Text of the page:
November 29, 2023

La Ronge Northerner

Complete Canadian News World

Solar-powered balloons detect mysterious sounds of unknown origin in Earth’s stratosphere

Solar-powered balloons detect mysterious sounds of unknown origin in Earth’s stratosphere

Daniel Bowman of Sandia National Laboratories uses inexpensive solar-powered hot air balloons to detect unique sounds in the stratosphere, including mysterious ultrasound signals of unknown origins. This technology can be used to explore other planets.

Inexpensive and easy to build, these data-gathering balloons pick up low-frequency sound in Earth’s atmosphere.

Imagine if sending your science experiment 70,000 feet in the air just took painter’s plastic, masking tape, a dash of coal dust, and plenty of sunlight.

Daniel Bowman of Sandia National Laboratories presented his findings on using solar-powered hot air balloons to eavesdrop on stratospheric sounds at the 184th meeting of the Acoustical Society of America.

The stratosphere is a relatively calm layer of Earth’s atmosphere. Rarely disturbed by aircraft or turbulence, microphones in the stratosphere pick up a variety of sounds unheard anywhere else. This includes natural sounds from the crash of ocean waves and thunder, human-made sounds such as wind turbines or explosions, and even sounds of unknown origins.

Solar hot air balloon with infrared microbarometer payload

Inflating a solar hot air balloon with a subsonic microbarometer payload. Credit: Darielle Dexheimer, Sandia National Laboratories

To get into the stratosphere, Bowman and his collaborators make balloons that stretch 6 to 7 meters. Despite their large size and data-gathering ability, balloons are relatively simple to make.

“Our balloons are giant plastic bags with some coal dust inside to make them dark. We build them using painter’s plastic from the hardware store, shipping tape, and charcoal powder from fireworks supply stores. When the sun shines on the dark balloons, the air inside heats up and becomes This passive solar energy is enough to bring balloons from the surface more than 20 km (66,000 ft) into the sky,” Bowman said. “Each balloon only needs $50 worth of materials and can be built into a basketball court.”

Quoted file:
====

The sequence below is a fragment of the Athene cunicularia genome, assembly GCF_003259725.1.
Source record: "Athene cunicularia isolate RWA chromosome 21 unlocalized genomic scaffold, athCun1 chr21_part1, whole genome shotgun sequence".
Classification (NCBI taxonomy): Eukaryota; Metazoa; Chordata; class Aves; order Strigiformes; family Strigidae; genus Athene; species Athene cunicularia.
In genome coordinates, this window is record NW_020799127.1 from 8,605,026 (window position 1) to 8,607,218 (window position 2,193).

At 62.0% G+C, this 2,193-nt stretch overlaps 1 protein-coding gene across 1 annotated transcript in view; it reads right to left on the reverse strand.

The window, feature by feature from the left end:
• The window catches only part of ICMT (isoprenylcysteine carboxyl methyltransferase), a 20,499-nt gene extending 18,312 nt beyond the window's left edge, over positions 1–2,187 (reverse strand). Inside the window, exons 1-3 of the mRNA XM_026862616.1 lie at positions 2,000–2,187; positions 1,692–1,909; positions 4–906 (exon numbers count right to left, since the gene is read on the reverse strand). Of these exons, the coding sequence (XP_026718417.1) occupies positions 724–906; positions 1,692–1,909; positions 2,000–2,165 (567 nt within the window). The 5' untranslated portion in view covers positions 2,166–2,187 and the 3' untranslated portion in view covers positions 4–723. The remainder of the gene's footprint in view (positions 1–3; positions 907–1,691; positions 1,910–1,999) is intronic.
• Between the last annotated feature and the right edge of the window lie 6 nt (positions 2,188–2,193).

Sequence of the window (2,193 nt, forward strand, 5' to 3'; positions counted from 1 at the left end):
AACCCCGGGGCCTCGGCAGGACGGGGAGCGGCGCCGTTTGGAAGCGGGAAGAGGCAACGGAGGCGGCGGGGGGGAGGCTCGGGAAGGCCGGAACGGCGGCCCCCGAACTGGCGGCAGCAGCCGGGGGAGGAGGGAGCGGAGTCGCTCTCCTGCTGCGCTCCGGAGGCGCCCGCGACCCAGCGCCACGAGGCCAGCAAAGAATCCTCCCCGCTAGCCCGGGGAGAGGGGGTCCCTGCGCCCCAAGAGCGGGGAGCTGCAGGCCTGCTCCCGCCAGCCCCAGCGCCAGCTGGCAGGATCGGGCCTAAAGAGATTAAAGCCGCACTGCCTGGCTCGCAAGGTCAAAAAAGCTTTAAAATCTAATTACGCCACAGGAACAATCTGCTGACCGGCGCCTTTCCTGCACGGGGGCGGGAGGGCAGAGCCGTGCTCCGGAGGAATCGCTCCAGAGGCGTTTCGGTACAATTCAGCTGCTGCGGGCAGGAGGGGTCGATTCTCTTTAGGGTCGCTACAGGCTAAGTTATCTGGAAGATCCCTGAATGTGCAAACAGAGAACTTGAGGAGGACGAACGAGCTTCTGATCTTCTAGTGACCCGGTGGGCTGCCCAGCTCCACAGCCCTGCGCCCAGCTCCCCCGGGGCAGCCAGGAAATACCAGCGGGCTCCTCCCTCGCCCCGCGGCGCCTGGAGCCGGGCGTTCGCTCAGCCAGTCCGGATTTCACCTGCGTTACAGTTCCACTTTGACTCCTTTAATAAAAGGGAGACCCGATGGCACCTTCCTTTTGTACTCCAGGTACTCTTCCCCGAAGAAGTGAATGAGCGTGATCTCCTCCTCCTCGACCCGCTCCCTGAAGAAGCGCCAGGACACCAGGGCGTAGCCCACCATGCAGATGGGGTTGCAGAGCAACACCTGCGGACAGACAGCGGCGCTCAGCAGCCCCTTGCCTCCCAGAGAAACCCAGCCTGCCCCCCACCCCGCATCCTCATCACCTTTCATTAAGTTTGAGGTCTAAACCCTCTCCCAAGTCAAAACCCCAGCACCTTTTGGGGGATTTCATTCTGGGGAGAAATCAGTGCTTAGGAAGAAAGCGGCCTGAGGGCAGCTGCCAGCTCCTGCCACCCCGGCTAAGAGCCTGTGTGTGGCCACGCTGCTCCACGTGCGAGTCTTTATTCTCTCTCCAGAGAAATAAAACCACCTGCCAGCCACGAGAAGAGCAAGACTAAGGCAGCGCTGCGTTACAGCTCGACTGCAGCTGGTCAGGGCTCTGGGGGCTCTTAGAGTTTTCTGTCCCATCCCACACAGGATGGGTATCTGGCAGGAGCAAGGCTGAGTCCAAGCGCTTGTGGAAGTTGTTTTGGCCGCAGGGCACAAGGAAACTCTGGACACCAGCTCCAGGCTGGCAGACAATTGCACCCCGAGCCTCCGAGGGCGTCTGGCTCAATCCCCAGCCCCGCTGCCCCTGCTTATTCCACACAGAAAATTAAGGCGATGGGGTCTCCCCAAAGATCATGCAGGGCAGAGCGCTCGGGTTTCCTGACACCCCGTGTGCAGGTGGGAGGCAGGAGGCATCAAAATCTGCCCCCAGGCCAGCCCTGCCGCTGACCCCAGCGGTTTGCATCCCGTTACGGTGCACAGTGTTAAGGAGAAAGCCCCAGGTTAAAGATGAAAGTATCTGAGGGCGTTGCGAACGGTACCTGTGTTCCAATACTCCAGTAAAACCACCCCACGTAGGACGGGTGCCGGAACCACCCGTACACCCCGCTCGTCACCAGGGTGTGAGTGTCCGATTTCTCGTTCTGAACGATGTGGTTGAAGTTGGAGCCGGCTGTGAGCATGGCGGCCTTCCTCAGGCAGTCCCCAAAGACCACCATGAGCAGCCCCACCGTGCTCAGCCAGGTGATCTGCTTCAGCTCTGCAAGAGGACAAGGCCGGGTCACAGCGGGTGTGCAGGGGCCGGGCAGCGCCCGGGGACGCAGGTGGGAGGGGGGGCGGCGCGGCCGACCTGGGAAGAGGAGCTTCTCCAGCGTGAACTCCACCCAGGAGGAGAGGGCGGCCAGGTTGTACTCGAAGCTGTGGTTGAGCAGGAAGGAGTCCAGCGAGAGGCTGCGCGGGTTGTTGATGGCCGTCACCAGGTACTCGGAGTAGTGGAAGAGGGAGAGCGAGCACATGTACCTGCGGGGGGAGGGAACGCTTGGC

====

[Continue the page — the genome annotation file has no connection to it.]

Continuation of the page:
The researchers collect data and detect low-frequency sound using micrometers, which were originally designed to monitor volcanoes. After the balloons are released, they trace their paths using[{” attribute=””>GPS – a necessary task since the balloons sometimes sail for hundreds of miles and land in hard-to-reach places. But, because the balloons are inexpensive and easy to construct and launch, they can release a lot of balloons and collect more data.

Along with the expected human and environmental sounds, Bowman and his team detected something they are not able to identify.

“[In the stratosphere,] “There are mysterious ultrasound signals happening a few times an hour on some flights, but their source is not entirely known,” Bowman said.

Solar-powered balloons can also help explore other planets, such as observing[{” attribute=””>كوكب الزهرةالنشاط الزلزالي والبركاني من خلال غلافه الجوي السميك.

الاجتماع: اجتماع ASA 184

See also  SpaceX has temporarily halted production of the new Crew Dragon spacecraft